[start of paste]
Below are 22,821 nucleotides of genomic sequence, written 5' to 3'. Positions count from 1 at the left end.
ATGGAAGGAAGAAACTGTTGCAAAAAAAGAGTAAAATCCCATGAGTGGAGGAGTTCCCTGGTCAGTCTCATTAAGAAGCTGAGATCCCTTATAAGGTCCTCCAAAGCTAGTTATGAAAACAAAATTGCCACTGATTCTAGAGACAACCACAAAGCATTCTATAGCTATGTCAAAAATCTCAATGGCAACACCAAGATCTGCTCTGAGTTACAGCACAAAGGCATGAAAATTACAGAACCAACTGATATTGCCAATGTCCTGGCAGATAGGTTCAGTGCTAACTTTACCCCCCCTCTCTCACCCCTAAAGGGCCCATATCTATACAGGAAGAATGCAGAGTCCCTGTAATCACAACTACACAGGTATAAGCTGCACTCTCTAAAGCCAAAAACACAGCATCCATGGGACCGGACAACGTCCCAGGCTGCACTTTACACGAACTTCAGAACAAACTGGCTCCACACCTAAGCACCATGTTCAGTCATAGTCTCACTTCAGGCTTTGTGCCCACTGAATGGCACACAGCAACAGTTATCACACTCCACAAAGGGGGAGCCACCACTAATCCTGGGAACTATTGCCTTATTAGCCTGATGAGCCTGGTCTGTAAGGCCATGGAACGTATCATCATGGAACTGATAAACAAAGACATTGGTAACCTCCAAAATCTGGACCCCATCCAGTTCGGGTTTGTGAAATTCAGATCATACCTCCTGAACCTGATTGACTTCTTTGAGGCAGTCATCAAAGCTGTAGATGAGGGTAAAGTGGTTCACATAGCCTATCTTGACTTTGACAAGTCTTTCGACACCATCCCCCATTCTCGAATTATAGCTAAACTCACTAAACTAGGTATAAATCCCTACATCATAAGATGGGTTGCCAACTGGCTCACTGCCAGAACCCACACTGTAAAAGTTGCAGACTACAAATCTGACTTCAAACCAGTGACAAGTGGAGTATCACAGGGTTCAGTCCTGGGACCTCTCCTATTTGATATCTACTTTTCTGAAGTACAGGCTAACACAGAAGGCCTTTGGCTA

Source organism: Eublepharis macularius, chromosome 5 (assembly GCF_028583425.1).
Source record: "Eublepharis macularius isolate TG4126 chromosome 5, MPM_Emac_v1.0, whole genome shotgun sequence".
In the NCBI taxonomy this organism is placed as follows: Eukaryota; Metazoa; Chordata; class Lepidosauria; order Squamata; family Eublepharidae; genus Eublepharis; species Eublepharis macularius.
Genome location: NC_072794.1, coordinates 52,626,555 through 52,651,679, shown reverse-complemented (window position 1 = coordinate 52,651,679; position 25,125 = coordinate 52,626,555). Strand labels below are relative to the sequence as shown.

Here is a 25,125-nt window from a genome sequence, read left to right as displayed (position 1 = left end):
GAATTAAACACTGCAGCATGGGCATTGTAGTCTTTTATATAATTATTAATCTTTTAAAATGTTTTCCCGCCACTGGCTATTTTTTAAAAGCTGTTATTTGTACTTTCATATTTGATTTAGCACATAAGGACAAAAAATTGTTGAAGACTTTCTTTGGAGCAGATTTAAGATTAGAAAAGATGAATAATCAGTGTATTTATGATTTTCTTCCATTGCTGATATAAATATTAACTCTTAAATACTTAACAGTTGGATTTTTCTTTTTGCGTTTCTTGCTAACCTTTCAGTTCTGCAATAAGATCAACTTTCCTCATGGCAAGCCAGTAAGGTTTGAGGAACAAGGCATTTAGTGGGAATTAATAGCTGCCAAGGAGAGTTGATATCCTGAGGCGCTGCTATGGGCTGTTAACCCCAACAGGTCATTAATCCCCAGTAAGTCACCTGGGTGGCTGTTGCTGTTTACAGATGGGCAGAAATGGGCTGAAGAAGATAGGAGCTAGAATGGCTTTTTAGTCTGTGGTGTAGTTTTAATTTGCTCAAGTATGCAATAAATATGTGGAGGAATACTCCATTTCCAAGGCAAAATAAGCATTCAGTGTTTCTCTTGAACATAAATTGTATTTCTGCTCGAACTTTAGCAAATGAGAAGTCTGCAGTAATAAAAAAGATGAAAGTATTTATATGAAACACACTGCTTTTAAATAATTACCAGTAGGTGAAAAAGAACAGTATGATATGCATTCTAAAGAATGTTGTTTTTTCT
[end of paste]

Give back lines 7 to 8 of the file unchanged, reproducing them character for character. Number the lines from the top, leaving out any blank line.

Here is a 25,125-nt window from a genome sequence, read left to right as displayed (position 1 = left end):
GAATTAAACACTGCAGCATGGGCATTGTAGTCTTTTATATAATTATTAATCTTTTAAAATGTTTTCCCGCCACTGGCTATTTTTTAAAAGCTGTTATTTGTACTTTCATATTTGATTTAGCACATAAGGACAAAAAATTGTTGAAGACTTTCTTTGGAGCAGATTTAAGATTAGAAAAGATGAATAATCAGTGTATTTATGATTTTCTTCCATTGCTGATATAAATATTAACTCTTAAATACTTAACAGTTGGATTTTTCTTTTTGCGTTTCTTGCTAACCTTTCAGTTCTGCAATAAGATCAACTTTCCTCATGGCAAGCCAGTAAGGTTTGAGGAACAAGGCATTTAGTGGGAATTAATAGCTGCCAAGGAGAGTTGATATCCTGAGGCGCTGCTATGGGCTGTTAACCCCAACAGGTCATTAATCCCCAGTAAGTCACCTGGGTGGCTGTTGCTGTTTACAGATGGGCAGAAATGGGCTGAAGAAGATAGGAGCTAGAATGGCTTTTTAGTCTGTGGTGTAGTTTTAATTTGCTCAAGTATGCAATAAATATGTGGAGGAATACTCCATTTCCAAGGCAAAATAAGCATTCAGTGTTTCTCTTGAACATAAATTGTATTTCTGCTCGAACTTTAGCAAATGAGAAGTCTGCAGTAATAAAAAAGATGAAAGTATTTATATGAAACACACTGCTTTTAAATAATTACCAGTAGGTGAAAAAGAACAGTATGATATGCATTCTAAAGAATGTTGTTTTTTCT